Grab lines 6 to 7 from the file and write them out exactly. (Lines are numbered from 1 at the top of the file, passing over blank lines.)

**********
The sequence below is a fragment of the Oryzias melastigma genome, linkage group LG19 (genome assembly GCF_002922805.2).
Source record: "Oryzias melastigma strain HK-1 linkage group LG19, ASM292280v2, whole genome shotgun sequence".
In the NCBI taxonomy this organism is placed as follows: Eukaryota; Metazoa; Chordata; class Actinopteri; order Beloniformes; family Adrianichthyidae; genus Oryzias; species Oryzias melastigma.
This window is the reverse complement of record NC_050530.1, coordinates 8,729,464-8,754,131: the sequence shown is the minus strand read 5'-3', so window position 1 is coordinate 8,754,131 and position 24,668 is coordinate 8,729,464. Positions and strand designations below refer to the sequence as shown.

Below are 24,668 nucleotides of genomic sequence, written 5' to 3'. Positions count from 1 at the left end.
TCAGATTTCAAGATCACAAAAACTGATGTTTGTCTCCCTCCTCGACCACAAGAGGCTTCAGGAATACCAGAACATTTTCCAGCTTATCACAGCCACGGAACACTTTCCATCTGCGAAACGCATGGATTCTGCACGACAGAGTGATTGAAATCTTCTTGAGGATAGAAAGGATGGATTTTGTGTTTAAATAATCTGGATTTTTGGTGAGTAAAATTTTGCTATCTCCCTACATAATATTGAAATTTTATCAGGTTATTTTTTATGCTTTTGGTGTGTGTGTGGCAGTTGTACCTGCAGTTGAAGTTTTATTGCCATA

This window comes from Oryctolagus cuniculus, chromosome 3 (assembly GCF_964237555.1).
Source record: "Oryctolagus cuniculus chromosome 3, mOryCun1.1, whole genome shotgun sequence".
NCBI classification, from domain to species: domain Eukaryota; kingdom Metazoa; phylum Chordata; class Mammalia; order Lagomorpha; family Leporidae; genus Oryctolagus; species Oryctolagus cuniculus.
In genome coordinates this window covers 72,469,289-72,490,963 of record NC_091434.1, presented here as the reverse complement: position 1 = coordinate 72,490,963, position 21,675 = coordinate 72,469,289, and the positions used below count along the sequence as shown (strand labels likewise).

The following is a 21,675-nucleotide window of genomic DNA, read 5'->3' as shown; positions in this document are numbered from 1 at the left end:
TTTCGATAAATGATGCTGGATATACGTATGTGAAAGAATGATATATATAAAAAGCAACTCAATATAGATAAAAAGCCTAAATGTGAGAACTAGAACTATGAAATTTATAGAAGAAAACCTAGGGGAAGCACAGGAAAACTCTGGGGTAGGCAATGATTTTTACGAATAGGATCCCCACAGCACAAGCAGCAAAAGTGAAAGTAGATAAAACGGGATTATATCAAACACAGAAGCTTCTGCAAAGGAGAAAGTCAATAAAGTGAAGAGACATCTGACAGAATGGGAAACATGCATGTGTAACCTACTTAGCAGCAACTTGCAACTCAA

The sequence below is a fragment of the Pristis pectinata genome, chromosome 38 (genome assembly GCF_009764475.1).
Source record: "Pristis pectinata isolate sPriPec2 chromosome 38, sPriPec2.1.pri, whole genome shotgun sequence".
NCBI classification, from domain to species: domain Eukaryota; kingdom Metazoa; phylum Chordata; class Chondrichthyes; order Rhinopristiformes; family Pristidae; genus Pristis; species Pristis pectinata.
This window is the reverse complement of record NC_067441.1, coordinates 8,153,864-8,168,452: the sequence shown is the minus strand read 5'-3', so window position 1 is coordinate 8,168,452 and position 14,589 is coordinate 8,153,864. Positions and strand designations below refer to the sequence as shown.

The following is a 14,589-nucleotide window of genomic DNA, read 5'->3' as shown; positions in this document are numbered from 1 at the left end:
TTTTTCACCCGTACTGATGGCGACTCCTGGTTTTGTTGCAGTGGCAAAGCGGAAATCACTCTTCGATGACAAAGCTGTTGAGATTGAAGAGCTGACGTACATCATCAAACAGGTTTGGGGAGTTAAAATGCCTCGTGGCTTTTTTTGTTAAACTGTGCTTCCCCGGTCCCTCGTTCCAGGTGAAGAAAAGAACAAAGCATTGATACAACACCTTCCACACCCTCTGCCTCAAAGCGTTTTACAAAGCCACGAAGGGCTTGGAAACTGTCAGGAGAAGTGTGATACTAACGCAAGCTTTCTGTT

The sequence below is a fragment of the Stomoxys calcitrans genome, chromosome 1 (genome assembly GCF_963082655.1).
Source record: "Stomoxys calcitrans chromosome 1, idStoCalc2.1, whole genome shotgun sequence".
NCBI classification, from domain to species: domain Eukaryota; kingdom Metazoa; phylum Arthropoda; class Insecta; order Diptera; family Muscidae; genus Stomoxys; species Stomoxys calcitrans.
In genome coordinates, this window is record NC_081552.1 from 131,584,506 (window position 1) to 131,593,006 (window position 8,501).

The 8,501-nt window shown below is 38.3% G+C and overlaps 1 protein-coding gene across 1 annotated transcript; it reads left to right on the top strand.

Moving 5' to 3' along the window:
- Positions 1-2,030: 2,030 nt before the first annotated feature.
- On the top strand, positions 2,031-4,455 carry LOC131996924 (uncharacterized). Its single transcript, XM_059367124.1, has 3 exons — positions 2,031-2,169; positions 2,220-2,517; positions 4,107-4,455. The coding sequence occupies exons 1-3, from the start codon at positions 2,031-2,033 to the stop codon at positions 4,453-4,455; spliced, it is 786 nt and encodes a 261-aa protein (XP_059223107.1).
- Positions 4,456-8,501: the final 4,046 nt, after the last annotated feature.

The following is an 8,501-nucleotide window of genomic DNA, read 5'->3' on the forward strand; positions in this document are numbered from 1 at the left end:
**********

TCAGATTTCAAGATCACAAAAACTGATGTTTGTCTCCCTCCTCGACCACAAGAGGCTTCAGGAATACCAGAACATTTTCCAGCTTATCACAGCCACGGAACACTTTCCATCTGCGAAACGCATGGATTCTGCACGACAGAGTGATTGAAATCTTCTTGAGGATAGAAAGGATGGATTTTGTGTTTAAATAATCTGGATTTTTGGTGAGTAAAATTTTGCTATCTCCCTACATAATATTGAAATTTTATCAGGTTATTTTTTATGCTTTTGGTGTGTGTGTGGCAGTTGTACCTGCAGTTGAAGTTTTATTGCCATA

This window comes from Oryctolagus cuniculus, chromosome 3 (assembly GCF_964237555.1).